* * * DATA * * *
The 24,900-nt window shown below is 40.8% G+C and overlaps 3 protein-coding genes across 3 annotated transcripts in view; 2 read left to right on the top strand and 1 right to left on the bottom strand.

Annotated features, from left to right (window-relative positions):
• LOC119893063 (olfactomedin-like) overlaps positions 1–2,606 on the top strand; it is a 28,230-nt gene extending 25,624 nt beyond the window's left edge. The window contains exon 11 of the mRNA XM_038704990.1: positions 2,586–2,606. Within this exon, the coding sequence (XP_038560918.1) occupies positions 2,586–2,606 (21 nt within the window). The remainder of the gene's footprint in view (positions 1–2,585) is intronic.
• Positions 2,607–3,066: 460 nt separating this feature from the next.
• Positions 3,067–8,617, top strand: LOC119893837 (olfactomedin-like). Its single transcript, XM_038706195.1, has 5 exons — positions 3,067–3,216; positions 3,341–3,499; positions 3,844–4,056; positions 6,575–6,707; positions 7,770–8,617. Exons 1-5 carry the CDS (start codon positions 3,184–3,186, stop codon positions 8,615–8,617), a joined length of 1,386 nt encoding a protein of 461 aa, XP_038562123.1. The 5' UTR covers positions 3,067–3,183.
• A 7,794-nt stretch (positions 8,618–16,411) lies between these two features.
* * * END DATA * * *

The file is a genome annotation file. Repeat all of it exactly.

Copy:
The 24,900-nt window shown below is 40.8% G+C and overlaps 3 protein-coding genes across 3 annotated transcripts in view; 2 read left to right on the top strand and 1 right to left on the bottom strand.

Annotated features, from left to right (window-relative positions):
• LOC119893063 (olfactomedin-like) overlaps positions 1–2,606 on the top strand; it is a 28,230-nt gene extending 25,624 nt beyond the window's left edge. The window contains exon 11 of the mRNA XM_038704990.1: positions 2,586–2,606. Within this exon, the coding sequence (XP_038560918.1) occupies positions 2,586–2,606 (21 nt within the window). The remainder of the gene's footprint in view (positions 1–2,585) is intronic.
• Positions 2,607–3,066: 460 nt separating this feature from the next.
• Positions 3,067–8,617, top strand: LOC119893837 (olfactomedin-like). Its single transcript, XM_038706195.1, has 5 exons — positions 3,067–3,216; positions 3,341–3,499; positions 3,844–4,056; positions 6,575–6,707; positions 7,770–8,617. Exons 1-5 carry the CDS (start codon positions 3,184–3,186, stop codon positions 8,615–8,617), a joined length of 1,386 nt encoding a protein of 461 aa, XP_038562123.1. The 5' UTR covers positions 3,067–3,183.
• A 7,794-nt stretch (positions 8,618–16,411) lies between these two features.